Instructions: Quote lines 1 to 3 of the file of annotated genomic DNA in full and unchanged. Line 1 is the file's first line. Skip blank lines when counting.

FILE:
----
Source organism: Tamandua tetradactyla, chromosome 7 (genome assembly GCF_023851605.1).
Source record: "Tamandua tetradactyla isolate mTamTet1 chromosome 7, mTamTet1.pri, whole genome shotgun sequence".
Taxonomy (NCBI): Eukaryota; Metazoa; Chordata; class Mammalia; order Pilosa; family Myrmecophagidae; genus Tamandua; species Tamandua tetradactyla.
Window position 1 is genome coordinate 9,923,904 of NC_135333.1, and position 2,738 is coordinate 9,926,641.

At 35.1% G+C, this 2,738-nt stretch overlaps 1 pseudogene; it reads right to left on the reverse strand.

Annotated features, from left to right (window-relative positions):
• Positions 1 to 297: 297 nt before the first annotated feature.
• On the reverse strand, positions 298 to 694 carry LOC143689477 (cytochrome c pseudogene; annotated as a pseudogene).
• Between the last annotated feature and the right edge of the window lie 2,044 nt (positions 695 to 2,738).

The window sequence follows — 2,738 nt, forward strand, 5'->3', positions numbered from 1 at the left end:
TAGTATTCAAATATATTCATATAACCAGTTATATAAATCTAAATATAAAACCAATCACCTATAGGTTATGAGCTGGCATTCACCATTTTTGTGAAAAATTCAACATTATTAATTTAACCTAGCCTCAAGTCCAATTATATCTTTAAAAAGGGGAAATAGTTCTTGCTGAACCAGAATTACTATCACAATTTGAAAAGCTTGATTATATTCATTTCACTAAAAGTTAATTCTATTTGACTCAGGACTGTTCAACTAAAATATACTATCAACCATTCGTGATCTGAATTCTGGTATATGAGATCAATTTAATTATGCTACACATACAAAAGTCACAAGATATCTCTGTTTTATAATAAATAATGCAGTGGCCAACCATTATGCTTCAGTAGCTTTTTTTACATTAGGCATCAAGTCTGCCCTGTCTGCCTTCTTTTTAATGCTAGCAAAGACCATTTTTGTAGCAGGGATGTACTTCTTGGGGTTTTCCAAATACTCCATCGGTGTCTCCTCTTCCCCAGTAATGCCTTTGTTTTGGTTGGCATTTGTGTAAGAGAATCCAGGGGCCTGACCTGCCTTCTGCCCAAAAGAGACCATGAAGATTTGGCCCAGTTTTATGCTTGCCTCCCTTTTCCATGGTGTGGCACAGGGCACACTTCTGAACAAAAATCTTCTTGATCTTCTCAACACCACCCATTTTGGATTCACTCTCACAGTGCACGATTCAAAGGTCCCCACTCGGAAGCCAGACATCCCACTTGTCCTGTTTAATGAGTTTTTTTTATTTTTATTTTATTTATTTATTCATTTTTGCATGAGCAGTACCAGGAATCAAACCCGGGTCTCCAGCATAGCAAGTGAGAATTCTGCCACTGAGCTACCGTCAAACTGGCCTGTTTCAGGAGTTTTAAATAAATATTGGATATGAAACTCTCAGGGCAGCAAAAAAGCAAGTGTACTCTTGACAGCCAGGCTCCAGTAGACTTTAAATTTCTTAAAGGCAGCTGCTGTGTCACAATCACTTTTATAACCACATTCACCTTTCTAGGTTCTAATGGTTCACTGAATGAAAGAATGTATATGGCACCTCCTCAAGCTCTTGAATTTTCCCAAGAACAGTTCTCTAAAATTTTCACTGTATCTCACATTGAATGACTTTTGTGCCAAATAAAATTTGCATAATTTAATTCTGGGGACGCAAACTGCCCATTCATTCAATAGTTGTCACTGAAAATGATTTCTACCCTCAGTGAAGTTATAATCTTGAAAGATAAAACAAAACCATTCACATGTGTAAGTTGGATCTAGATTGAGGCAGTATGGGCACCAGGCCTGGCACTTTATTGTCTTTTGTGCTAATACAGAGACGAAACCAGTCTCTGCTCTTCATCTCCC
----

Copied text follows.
Source organism: Tamandua tetradactyla, chromosome 7 (genome assembly GCF_023851605.1).
Source record: "Tamandua tetradactyla isolate mTamTet1 chromosome 7, mTamTet1.pri, whole genome shotgun sequence".
Taxonomy (NCBI): Eukaryota; Metazoa; Chordata; class Mammalia; order Pilosa; family Myrmecophagidae; genus Tamandua; species Tamandua tetradactyla.